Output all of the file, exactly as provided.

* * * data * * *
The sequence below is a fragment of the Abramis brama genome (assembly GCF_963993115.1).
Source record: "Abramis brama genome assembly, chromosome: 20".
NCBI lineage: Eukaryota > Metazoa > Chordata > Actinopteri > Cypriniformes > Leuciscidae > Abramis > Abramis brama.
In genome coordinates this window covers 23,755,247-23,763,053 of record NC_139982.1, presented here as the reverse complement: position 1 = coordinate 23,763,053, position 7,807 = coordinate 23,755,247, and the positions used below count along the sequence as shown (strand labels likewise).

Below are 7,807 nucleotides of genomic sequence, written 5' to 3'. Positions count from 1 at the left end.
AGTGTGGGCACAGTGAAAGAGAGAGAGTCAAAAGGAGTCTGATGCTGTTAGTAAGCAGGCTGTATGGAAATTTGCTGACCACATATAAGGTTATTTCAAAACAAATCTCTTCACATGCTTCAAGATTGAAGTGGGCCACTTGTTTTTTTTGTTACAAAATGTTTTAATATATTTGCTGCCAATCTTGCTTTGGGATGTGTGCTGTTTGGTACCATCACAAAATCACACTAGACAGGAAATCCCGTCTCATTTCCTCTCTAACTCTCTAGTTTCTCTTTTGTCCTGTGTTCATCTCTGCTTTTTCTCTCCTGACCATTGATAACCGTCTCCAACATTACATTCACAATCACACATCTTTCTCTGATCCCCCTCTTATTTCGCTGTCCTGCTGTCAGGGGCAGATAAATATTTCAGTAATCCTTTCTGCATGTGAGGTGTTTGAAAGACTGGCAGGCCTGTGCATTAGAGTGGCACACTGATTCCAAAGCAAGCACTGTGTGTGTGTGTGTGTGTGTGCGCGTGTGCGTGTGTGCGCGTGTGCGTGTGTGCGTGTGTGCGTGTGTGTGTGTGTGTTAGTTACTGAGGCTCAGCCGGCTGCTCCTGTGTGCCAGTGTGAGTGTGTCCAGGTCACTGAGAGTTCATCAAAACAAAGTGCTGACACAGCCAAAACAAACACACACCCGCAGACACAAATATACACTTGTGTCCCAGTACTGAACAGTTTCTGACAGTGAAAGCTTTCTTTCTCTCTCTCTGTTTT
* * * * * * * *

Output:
The sequence below is a fragment of the Abramis brama genome (assembly GCF_963993115.1).
Source record: "Abramis brama genome assembly, chromosome: 20".
NCBI lineage: Eukaryota > Metazoa > Chordata > Actinopteri > Cypriniformes > Leuciscidae > Abramis > Abramis brama.
In genome coordinates this window covers 23,755,247-23,763,053 of record NC_139982.1, presented here as the reverse complement: position 1 = coordinate 23,763,053, position 7,807 = coordinate 23,755,247, and the positions used below count along the sequence as shown (strand labels likewise).

Below are 7,807 nucleotides of genomic sequence, written 5' to 3'. Positions count from 1 at the left end.
AGTGTGGGCACAGTGAAAGAGAGAGAGTCAAAAGGAGTCTGATGCTGTTAGTAAGCAGGCTGTATGGAAATTTGCTGACCACATATAAGGTTATTTCAAAACAAATCTCTTCACATGCTTCAAGATTGAAGTGGGCCACTTGTTTTTTTTGTTACAAAATGTTTTAATATATTTGCTGCCAATCTTGCTTTGGGATGTGTGCTGTTTGGTACCATCACAAAATCACACTAGACAGGAAATCCCGTCTCATTTCCTCTCTAACTCTCTAGTTTCTCTTTTGTCCTGTGTTCATCTCTGCTTTTTCTCTCCTGACCATTGATAACCGTCTCCAACATTACATTCACAATCACACATCTTTCTCTGATCCCCCTCTTATTTCGCTGTCCTGCTGTCAGGGGCAGATAAATATTTCAGTAATCCTTTCTGCATGTGAGGTGTTTGAAAGACTGGCAGGCCTGTGCATTAGAGTGGCACACTGATTCCAAAGCAAGCACTGTGTGTGTGTGTGTGTGTGTGCGCGTGTGCGTGTGTGCGCGTGTGCGTGTGTGCGTGTGTGCGTGTGTGTGTGTGTGTTAGTTACTGAGGCTCAGCCGGCTGCTCCTGTGTGCCAGTGTGAGTGTGTCCAGGTCACTGAGAGTTCATCAAAACAAAGTGCTGACACAGCCAAAACAAACACACACCCGCAGACACAAATATACACTTGTGTCCCAGTACTGAACAGTTTCTGACAGTGAAAGCTTTCTTTCTCTCTCTCTGTTTT